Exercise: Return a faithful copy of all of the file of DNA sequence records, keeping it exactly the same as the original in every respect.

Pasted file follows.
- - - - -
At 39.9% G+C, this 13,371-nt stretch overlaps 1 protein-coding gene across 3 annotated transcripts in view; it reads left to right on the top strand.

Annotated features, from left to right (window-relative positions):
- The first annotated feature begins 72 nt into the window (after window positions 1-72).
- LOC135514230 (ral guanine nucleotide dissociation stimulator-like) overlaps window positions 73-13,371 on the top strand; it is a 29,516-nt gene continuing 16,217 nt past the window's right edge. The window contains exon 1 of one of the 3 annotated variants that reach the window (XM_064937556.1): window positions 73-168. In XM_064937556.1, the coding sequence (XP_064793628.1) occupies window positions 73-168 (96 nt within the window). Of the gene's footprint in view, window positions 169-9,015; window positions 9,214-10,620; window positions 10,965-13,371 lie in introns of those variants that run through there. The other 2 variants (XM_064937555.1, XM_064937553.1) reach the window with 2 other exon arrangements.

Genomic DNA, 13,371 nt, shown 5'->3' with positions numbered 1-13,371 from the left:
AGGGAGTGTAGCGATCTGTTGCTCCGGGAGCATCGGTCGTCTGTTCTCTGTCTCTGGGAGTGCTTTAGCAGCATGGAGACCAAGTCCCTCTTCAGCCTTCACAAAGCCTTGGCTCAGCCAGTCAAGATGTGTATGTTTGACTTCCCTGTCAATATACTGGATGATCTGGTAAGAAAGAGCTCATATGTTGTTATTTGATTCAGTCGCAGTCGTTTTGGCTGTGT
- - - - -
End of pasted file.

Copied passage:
At 39.9% G+C, this 13,371-nt stretch overlaps 1 protein-coding gene across 3 annotated transcripts in view; it reads left to right on the top strand.

Annotated features, from left to right (window-relative positions):
- The first annotated feature begins 72 nt into the window (after window positions 1-72).
- LOC135514230 (ral guanine nucleotide dissociation stimulator-like) overlaps window positions 73-13,371 on the top strand; it is a 29,516-nt gene continuing 16,217 nt past the window's right edge. The window contains exon 1 of one of the 3 annotated variants that reach the window (XM_064937556.1): window positions 73-168. In XM_064937556.1, the coding sequence (XP_064793628.1) occupies window positions 73-168 (96 nt within the window). Of the gene's footprint in view, window positions 169-9,015; window positions 9,214-10,620; window positions 10,965-13,371 lie in introns of those variants that run through there. The other 2 variants (XM_064937555.1, XM_064937553.1) reach the window with 2 other exon arrangements.

Genomic DNA, 13,371 nt, shown 5'->3' with positions numbered 1-13,371 from the left:
AGGGAGTGTAGCGATCTGTTGCTCCGGGAGCATCGGTCGTCTGTTCTCTGTCTCTGGGAGTGCTTTAGCAGCATGGAGACCAAGTCCCTCTTCAGCCTTCACAAAGCCTTGGCTCAGCCAGTCAAGATGTGTATGTTTGACTTCCCTGTCAATATACTGGATGATCTGGTAAGAAAGAGCTCATATGTTGTTATTTGATTCAGTCGCAGTCGTTTTGGCTGTGT